LGBT and Recovery Advocacy Movements (Tom Hill and Bill White)

Original Blog Date:  September 4, 2015

There is much that the recovery advocacy movement can learn from the LGBT rights movement of recent decades.  The latter movement is one of the most successful social movements in history as judged by the speed at which it has elicited broad changes in cultural attitudes and policies of import to the LGBT community.  We have just completed a draft of a paper on lessons drawn from the LGBT rights movement that we feel have great relevance to the recovery advocacy in the U.S. and internationally.  We invite you to read and provide us with your comments and suggestions on this paper.  The paper can be accessed by clicking HERE.

If the recovery advocacy movement continues to culturally and politically mobilize people in recovery and their families and allies and to draw upon the experience of other social movements, we are likely to see the following in the coming years:

A more conscious effort on the part of recovery advocates to extract lessons from the civil rights, women’s liberation, disability rights, LGBT rights, and other successful social reform movements.

The expansion of symbolic firsts in recovery beyond the arenas of music, entertainment, and sports to such arenas as government, business, science, medicine, and religion.

The mass mobilization of families affected by addiction/recovery, including families who have lost a family member to addiction (e.g., public story elicitation).

The increased portrayal of recovery as a family achievement that produces profound effects on family relationships and family health.

Continued growth in local and national recovery celebration and recovery advocacy events.

Legislative milestones that mark a shift from punitive to public health responses to alcohol and other drug problems, including the dismantling of legal barriers to full community participation of people in recovery, e.g., in such arenas as housing, employment, education, health care, voting, and other areas of civic participation.

The continued growth of local recovery support institutions (beyond addiction treatment and recovery mutual aid fellowships) and growth of recovery advocacy organizations addressing specialty issues related to housing, education, employment, leisure, and social networking.

The growth of recovery social clubs (beyond 12-step clubhouses) and the emergence of “recovery neighborhoods” within large urban communities.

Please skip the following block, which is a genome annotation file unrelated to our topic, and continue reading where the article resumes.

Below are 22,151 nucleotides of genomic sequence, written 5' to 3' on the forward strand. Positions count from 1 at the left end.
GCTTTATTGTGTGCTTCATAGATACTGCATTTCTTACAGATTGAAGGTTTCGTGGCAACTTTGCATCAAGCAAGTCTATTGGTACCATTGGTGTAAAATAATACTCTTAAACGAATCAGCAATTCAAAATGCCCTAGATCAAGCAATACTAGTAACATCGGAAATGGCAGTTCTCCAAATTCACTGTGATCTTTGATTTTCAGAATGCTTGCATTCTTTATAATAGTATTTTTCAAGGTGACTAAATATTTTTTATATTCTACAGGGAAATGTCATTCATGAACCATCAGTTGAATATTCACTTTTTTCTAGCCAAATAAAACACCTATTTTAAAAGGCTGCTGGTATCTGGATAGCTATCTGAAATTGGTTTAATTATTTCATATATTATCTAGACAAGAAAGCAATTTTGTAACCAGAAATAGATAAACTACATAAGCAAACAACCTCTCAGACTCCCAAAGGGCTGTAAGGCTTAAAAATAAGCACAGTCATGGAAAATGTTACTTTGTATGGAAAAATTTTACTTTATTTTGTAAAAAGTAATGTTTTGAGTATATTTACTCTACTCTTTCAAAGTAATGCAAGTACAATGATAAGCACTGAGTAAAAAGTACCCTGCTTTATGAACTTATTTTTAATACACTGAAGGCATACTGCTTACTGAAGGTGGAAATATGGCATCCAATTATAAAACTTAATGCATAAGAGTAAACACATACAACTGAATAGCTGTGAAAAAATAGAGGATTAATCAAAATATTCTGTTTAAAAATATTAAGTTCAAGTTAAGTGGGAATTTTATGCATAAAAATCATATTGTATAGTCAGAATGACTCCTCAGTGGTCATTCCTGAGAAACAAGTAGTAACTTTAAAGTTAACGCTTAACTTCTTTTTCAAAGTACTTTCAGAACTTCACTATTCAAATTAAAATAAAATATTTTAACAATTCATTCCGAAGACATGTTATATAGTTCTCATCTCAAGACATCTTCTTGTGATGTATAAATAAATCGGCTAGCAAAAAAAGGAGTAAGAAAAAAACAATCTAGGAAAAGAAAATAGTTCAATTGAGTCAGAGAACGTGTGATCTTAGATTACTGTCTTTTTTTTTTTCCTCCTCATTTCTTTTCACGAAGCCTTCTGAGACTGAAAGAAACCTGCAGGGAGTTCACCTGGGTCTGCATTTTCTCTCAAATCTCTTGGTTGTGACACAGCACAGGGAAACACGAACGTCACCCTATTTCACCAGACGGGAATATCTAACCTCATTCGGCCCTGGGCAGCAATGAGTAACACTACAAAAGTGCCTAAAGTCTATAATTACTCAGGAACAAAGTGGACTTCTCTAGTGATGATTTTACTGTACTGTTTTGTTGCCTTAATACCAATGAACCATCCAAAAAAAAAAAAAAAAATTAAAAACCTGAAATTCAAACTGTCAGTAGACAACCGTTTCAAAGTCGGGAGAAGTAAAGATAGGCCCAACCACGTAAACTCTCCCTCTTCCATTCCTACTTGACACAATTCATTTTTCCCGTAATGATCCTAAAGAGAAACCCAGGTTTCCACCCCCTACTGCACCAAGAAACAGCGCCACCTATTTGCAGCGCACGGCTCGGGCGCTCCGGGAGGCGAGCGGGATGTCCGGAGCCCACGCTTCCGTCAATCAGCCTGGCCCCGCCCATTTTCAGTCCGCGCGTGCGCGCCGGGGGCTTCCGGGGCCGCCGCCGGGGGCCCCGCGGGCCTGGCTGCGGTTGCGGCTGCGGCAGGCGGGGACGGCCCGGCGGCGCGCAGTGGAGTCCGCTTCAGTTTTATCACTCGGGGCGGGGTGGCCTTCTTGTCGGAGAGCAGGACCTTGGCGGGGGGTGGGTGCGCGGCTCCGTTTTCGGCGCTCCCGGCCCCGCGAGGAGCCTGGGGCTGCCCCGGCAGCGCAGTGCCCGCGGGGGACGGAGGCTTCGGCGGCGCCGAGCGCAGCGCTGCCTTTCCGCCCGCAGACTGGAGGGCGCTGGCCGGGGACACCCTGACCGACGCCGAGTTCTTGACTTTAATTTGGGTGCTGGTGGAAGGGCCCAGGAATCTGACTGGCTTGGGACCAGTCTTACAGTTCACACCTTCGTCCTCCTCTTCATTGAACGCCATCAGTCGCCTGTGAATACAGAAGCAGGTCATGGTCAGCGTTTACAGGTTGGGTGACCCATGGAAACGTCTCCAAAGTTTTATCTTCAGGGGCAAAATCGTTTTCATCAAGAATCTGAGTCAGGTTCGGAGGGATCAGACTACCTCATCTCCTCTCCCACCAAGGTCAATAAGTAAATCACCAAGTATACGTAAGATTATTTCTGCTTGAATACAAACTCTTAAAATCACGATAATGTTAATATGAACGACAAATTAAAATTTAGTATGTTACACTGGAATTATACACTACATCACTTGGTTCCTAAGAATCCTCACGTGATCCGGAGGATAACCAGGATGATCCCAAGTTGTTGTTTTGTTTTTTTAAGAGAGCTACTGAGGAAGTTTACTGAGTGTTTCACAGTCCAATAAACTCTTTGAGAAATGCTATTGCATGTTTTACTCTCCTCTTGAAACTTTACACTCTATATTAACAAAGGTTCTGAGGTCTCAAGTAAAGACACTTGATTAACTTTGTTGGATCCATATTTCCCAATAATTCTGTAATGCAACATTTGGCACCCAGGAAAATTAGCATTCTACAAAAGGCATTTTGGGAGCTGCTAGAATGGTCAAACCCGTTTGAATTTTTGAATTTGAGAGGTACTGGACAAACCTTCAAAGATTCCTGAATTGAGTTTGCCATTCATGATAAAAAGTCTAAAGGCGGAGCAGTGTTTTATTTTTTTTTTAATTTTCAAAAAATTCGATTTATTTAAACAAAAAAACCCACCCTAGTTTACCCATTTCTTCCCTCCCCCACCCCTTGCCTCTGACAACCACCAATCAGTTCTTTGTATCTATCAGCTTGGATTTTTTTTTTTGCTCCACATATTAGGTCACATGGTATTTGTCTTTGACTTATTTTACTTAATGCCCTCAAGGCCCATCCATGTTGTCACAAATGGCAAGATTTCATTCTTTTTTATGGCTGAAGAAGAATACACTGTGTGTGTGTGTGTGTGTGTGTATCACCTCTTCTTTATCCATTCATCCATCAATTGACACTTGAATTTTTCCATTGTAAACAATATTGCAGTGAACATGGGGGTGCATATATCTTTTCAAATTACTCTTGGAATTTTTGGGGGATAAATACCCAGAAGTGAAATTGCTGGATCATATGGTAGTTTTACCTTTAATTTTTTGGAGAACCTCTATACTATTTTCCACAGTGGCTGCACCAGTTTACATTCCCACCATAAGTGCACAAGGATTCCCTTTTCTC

Growing regional networks of recovery community centers as social, service, and organizing hubs.

The proliferation of micro-businesses created by and for recovering people that will afford marginalized people in recovery opportunities to acquire new skills and participate in the licit economy.

More fully developed portrayals of people in recovery within the popular media (film, television, theatre, and literature), including the portrayal of the diversity of people living in long-term recovery and the varieties and styles of long-term recovery.

Growing interest in the history of the recovery advocacy movement via new historical treatises, memoirs, and documentary films.

Growing sophistication in advocacy/activism, issue articulation, and mobilization strategies.

Tensions within the recovery advocacy movement on the boundaries of movement inclusion (e.g., range of inclusion of people recovering from other compulsive behaviors) and definitions of recovery.

The abandonment of professionally stigmatizing language within healthcare and specialty sector addiction treatment (e.g., abuse/abuser, alcoholic/addict, and clean/dirty) as a result of successful recovery advocacy efforts.

The establishment of recovery as a legitimate research and clinical specialty within the alcohol and other drug problems arena.

Development of sophisticated strategies to fund recovery advocacy efforts, including expanded donor base (large and small gifts) from recovery community members, corporations, and foundations.

Advanced awareness of factors that impact recovery organizing and outreach, such as gender, sexuality, culture, race, class, and histories of trauma and incarceration.

Continued capacity-building and infrastructure development in recovery community organizations, institutions, cultures, and the networks that connect them.

We look forward to hearing your thoughts and suggestions on this latest paper. A final version of this paper will be posted that incorporates this feedback.

Appreciatively, Tom and Bill

William L. White

Emeritus Senior Research Consultant

Chestnut Health Systems

Punta Gorda, Florida

William (“Bill”) White
Emeritus Senior Research Consultant at Chestnut Health System
Recovery Historian

Read all of Bill White’s Blog Posts on his website here